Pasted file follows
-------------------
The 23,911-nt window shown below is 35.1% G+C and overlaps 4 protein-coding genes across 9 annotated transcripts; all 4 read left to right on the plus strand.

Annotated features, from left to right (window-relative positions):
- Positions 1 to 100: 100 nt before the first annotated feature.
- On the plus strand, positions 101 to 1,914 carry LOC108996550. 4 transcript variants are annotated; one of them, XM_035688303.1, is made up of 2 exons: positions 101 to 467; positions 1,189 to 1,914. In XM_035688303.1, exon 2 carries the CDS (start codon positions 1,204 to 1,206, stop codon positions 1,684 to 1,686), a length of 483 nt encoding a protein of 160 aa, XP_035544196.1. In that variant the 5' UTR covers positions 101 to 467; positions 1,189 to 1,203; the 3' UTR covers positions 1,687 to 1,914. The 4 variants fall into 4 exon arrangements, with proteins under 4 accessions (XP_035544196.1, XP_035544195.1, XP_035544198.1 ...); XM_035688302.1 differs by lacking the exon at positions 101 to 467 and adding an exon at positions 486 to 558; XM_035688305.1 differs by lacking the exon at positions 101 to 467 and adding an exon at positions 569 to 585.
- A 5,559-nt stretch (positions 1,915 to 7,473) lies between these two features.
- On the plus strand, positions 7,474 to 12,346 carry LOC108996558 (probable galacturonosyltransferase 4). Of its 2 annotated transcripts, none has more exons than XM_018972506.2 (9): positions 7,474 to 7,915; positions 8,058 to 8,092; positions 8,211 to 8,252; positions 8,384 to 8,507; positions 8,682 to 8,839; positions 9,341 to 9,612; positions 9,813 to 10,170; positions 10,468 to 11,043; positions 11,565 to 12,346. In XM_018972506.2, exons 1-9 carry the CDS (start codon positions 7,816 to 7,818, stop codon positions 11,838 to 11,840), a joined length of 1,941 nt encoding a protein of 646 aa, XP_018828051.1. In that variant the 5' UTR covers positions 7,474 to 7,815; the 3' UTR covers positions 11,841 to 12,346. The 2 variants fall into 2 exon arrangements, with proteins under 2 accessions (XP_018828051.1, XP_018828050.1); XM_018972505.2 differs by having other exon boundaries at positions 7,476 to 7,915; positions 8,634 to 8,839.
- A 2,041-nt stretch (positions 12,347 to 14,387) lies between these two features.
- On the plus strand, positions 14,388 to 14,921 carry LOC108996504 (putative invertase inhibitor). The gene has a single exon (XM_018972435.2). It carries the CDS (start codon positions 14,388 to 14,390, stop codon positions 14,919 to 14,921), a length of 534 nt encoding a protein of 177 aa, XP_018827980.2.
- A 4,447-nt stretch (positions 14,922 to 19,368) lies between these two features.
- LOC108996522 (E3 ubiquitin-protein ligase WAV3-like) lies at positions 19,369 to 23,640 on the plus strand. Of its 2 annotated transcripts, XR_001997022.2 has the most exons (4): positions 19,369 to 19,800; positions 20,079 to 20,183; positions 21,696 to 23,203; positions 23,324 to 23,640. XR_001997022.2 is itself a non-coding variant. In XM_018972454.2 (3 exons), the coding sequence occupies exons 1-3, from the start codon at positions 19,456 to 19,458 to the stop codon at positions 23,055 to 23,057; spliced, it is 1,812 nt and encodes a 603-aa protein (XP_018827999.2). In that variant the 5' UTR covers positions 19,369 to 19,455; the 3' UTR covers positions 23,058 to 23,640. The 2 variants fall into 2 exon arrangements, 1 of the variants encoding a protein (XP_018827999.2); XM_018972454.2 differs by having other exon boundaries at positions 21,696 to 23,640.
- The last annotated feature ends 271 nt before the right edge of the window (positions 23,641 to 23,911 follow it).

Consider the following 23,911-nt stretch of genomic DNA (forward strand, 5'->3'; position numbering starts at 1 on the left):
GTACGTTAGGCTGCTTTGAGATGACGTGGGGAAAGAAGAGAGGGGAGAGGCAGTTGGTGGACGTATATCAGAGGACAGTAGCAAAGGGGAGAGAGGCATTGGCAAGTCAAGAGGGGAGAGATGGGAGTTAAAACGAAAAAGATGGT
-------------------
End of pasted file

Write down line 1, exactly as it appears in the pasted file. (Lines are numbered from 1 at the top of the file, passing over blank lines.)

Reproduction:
The 23,911-nt window shown below is 35.1% G+C and overlaps 4 protein-coding genes across 9 annotated transcripts; all 4 read left to right on the plus strand.